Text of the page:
In this article, I’m going to share with you insights that many years of treating patients with patellofemoral pain syndrome (also known as runner’s knee) have taught me, particularly in terms of understanding the symptoms of this common running injury.
While every case is different, there are definitely consistent patterns to be found in the symptoms of patellofemoral pain, which help us understand and successfully treat this knee problem.
What are the symptoms of Patellofemoral Pain Syndrome?
Runners with patellofemoral pain syndrome usually describe a dull and diffuse ache under their patella (knee cap). This dull ache is often accompanied by intermittent sharp sensations during specific activities (e.g. running or climbing stairs).
Patellofemoral pain is usually of low to moderate severity (between 3-6 out of 10 on a pain scale), but can certainly be higher at times. It will usually have a low to moderate irritability, meaning that it will normally settle within a comparable period of time to what was required to aggravate the symptoms.
However, these symptoms can be more persistent in some cases.
Which activities typically aggravate patellofemoral pain?
Based on the 2016 Patellofemoral Pain Consensus Statement (source), the four most common aggravating factors for patellofemoral pain are:
- Squatting and Lunging
- Jumping and Hopping
- Climbing Stairs (up and down)
It is also relatively common to experience pain when sitting for a prolonged period of time, or when kneeling with your body weight resting directly on the patella (knee cap).
You may also notice an increase in clicking and crunching sensations coming from the knee (joint crepitus) or a small amount of swelling. These sensations can be rather disconcerting and are usually nothing to be concerned about, as long as they aren’t directly accompanied by sharp pain. If you are unsure, ask your physio to take a look!
Here’s a great video that explains why knees sometimes click and crack, and whether you should worry about strange noises coming from your knees:
In terms of easing factors for patellofemoral pain, it is usually as simple as trying to avoid as many of the thing(s) that are aggravating your knee. Easier said than done, I appreciate when activities of daily life are causing pain. You can certainly reduce your training load though.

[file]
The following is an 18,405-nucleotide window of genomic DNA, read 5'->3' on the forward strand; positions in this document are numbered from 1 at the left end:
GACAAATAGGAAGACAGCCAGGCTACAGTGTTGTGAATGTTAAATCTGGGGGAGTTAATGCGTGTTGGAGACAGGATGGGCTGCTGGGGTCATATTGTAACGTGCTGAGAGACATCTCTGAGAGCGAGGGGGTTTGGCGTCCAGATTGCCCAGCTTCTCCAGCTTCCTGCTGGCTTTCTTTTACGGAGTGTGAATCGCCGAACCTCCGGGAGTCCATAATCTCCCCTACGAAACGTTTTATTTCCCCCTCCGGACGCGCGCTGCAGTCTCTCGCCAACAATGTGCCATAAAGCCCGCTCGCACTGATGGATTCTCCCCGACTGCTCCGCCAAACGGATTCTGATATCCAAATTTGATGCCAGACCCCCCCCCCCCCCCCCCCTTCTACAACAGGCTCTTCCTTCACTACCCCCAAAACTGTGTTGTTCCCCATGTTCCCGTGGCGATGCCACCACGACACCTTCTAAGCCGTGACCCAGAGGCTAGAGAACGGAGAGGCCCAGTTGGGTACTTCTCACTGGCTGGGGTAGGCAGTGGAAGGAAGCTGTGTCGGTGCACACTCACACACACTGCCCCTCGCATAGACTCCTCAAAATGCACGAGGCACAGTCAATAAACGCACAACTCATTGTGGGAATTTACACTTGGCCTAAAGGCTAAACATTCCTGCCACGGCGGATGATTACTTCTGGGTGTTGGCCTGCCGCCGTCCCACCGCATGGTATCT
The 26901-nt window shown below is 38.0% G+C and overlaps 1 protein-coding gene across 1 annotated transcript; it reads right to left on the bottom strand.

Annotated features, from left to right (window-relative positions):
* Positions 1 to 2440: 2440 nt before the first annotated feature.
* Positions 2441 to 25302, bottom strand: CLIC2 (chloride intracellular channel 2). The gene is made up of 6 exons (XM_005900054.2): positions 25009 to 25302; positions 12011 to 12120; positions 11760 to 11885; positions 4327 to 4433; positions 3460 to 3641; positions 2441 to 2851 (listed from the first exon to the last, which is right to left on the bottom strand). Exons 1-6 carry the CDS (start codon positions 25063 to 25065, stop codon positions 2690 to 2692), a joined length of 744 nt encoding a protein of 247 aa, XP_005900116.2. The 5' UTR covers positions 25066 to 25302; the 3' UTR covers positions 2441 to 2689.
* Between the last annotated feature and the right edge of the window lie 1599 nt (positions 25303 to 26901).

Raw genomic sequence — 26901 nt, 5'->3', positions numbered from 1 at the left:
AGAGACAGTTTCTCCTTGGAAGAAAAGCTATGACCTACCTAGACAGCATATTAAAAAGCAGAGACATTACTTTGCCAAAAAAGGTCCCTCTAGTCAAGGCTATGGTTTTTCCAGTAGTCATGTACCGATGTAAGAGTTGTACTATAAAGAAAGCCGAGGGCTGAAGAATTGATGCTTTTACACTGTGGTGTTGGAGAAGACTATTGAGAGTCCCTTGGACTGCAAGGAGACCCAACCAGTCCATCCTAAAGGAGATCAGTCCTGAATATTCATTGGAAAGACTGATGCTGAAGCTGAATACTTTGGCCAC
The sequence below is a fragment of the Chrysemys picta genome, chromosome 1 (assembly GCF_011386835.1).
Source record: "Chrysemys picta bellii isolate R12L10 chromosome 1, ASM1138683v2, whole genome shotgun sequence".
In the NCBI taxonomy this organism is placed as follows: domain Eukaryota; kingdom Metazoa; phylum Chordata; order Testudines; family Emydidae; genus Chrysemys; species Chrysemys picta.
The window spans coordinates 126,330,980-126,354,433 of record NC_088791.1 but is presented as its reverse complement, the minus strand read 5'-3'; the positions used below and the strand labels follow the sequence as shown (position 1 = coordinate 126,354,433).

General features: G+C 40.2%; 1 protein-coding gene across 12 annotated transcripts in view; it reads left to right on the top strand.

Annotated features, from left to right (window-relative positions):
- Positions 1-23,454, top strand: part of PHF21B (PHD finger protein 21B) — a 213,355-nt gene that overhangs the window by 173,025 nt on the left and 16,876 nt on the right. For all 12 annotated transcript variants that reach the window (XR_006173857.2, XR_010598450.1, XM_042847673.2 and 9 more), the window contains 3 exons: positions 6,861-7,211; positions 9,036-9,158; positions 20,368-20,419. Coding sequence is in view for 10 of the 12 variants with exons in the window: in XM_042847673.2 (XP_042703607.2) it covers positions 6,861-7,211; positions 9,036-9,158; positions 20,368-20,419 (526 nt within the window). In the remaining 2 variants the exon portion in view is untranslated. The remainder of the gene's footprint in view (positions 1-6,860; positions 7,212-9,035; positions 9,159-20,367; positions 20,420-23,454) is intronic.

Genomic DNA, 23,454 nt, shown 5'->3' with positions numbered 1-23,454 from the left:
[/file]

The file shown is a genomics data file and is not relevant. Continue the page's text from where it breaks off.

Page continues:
For many runners with patellofemoral pain, a period of relative rest from running will usually bring about enough positive relief, to allow you to embark on an exercise based rehab programme to work on the weak links that may have predisposed you to this type of knee pain.
Do the symptoms of patellofemoral pain follow a predictable pattern?
Symptoms of patellofemoral pain syndrome often follow a mechanical pattern. Usually, the pain is fairly predictable in its nature.
What I mean by this is that runners are usually pain-free at rest, with their pain kicking-in after a defined period of exercise and usually. Once aggravated during a run, the symptoms usually get worse with additional time.
What should you do if knee pain begins on a run?
Whilst every case of patellofemoral pain syndrome is as unique as the runner themselves, my typical advice goes something like this:
- Score your pain from 0-10
0 = pain-free, 10 = unbearable pain.
- If your symptoms are 3 or below, you can probably continue.
However, if you score your pain as 4 or greater, then stop running.
- Pay attention to how you feel after a run:
If you ran for 30 minutes and subsequently experienced pain for no more than 30 minutes after stopping then again, you are probably getting things about right. However, if you ran for 30 minutes and then experience pain for the next few hours, then your irritability level is higher than I would like it to be and I would advise that you consider reducing your running training volume temporarily.
- How do you feel the next day?
During the rehabilitation phase, we usually advise runners to avoid running on consecutive days. However, I would like you to feel as though you could run again if required. I call this the ‘hangover effect’. If after a given run you wake the next day thinking that another run wouldn’t be a great idea, then again you are probably asking too much of your knee right now.
I do hope that this overview of the symptoms of patellofemoral pain syndrome has given you a helpful lens through which to view your knee pain, and make better decisions about managing your pain.
As ever, if you’re in pain, be sure to get your knee assessed by a physiotherapist, so that you can be set on the right path with your return to pain-free exercise.